Bush Institute summit focuses on veterans' struggles to re-enter daily life

By JULIE FANCHER | The Dallas Morning News (Tribune News Service) | Published: February 19, 2015

UNIVERSITY PARK (Tribune News Service) — Marine veteran David Smith said he wasn't sure what to do with himself after coming home from the Iraq War. Without a bachelor's degree, the only work he could find was a minimum-wage job doing construction.

In time, though, things stabilized. Smith landed a better job, attended community college and eventually enrolled at the University of California, Berkeley.

"The story you just told sounds like everything was going great," former President George W. Bush, who got to know Smith during a Wounded Warrior bicycle ride, said Wednesday during a panel discussion at the Bush Institute's second Military Service Initiative Summit. "But that wasn't the way it was, as I recall," Bush said.

Smith, who now lives in Norway, then opened up. Before an audience at a summit forum on how to help veterans re-enter civilian life, he acknowledged having such difficulty dealing with post-traumatic stress disorder after his time in Iraq that he one day found himself standing in his college bedroom with a shotgun in his mouth.

But instead of pulling the trigger, he locked the gun away in his roommate's room, listened to messages from family and friends, and decided to seek help.

"I knew I couldn't do this anymore, and I knew I had to really, really make a committed decision to fix this, or it was going to take me out," he said.

Smith, who was deployed twice, said he was reluctant to seek help after his 2007 discharge because resources were lacking and he felt stigmatized for having PTSD.

"People don't want to be seen as that guy that couldn't hack it or couldn't handle it or for some reason wasn't strong enough to handle the burdens of war," he said.

Bush, who moderated Wednesday's discussion, has made veterans' well-being and their re-entry into society one of the institute's priorities.

"I have vowed that for the remainder of my life I will do all I can do to help our vets," he said.

The institute on Wednesday also released a report on how nonprofits can improve their understanding of veterans in order to help them reintegrate into life as civilians.

Bush said the number of groups available to help veterans is startling.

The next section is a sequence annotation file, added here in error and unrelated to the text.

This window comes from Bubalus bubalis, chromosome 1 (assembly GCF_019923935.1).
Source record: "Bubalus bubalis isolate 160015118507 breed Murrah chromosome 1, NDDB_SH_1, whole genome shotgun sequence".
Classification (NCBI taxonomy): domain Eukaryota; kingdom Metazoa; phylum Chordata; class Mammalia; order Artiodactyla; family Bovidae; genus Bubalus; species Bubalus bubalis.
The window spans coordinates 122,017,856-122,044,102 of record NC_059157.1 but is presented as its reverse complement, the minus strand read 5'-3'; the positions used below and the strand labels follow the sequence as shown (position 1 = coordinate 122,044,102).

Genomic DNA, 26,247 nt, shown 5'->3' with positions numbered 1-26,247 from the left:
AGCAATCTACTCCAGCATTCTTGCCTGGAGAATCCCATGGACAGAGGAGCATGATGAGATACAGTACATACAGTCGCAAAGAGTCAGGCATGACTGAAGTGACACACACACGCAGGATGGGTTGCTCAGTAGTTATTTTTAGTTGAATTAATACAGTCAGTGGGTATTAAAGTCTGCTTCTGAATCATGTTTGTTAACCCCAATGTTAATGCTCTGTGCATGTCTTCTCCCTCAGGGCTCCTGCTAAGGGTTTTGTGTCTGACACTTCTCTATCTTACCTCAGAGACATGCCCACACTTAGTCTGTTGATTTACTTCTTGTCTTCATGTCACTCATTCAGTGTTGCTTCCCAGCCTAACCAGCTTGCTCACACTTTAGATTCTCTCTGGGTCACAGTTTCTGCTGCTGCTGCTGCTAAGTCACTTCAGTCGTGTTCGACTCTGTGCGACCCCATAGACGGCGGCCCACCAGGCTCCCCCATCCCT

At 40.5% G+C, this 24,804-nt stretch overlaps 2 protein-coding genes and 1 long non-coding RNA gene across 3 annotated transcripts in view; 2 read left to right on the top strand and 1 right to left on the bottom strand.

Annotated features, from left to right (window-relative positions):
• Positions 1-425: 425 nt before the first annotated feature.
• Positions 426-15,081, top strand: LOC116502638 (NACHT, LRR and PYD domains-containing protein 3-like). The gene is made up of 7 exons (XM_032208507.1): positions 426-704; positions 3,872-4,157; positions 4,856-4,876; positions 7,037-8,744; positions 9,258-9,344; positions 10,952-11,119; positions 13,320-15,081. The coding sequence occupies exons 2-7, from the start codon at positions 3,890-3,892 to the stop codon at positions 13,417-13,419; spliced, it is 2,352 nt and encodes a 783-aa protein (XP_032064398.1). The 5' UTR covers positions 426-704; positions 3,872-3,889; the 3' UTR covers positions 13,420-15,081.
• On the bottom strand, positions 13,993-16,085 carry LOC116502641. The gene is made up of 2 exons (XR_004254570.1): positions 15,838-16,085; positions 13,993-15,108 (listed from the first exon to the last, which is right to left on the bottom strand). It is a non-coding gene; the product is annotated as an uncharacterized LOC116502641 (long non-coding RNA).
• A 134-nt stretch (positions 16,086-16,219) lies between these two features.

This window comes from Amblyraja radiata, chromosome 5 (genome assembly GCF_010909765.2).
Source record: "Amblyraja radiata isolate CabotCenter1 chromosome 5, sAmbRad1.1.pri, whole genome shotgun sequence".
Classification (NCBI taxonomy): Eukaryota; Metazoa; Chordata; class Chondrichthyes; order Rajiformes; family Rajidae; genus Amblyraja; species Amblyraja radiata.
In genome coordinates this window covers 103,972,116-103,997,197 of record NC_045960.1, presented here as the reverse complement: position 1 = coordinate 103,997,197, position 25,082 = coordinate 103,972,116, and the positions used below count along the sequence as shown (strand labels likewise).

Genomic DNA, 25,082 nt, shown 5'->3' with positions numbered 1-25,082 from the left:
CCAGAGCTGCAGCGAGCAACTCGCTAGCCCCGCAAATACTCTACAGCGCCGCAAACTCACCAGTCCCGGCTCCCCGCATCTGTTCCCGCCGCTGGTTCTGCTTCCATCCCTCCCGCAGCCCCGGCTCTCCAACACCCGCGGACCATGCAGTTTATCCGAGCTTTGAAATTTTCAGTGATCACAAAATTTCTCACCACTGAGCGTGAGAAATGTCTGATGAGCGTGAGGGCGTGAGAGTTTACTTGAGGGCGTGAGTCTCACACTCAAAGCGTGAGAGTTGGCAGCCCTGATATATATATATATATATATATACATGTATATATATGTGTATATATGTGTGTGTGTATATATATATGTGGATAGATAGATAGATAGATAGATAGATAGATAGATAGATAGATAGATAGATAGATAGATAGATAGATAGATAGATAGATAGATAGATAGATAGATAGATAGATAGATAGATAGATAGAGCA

"In the Vietnam era, our vets weren't treated well. And in this era, our vets are treated — we think — really well, in that there are 46,000 nongovernmental organizations" serving veterans, Bush said. "The fundamental question is do they work?"

Reports released last fall by the institute in partnership with Syracuse University's Institute for Veterans and Military Families described post-9/11 veterans and their families and detailed issues they face assimilating back into daily life. It also identified a lack of awareness by the public of difficulties veterans face during re-entry.

According to one of those reports, 84 percent of post-9/11 veterans said the American public doesn't understand them, while 71 percent of Americans said they don't understand the challenges the veterans face.

Those numbers led to the new research, which looked at how 25 nongovernmental organizations serve veterans in civilian life.

Margaret Spellings, president of the George W. Bush Presidential Center, said the study pointed out areas for improvement. For example, groups helping veterans should provide more individualized case management and create more collaborative referral networks, the report said.

Retired Army Gen. Peter Chiarelli said that while nongovernmental organizations are part of a successful transition, veterans must be willing to be assertive and seek help when needed.

"You have to take charge of your transition ... and there are a lot of folks out there that can help," Chiarelli said.

Marine Corps veteran Brian Stann of Georgia said NGO programs will be crucial in the coming years.

"The next few years is going to be one of the largest times in our country for combat veterans transitioning back into civilian life, and having some people be part of their team during that transition is going to be vital," Stann said.

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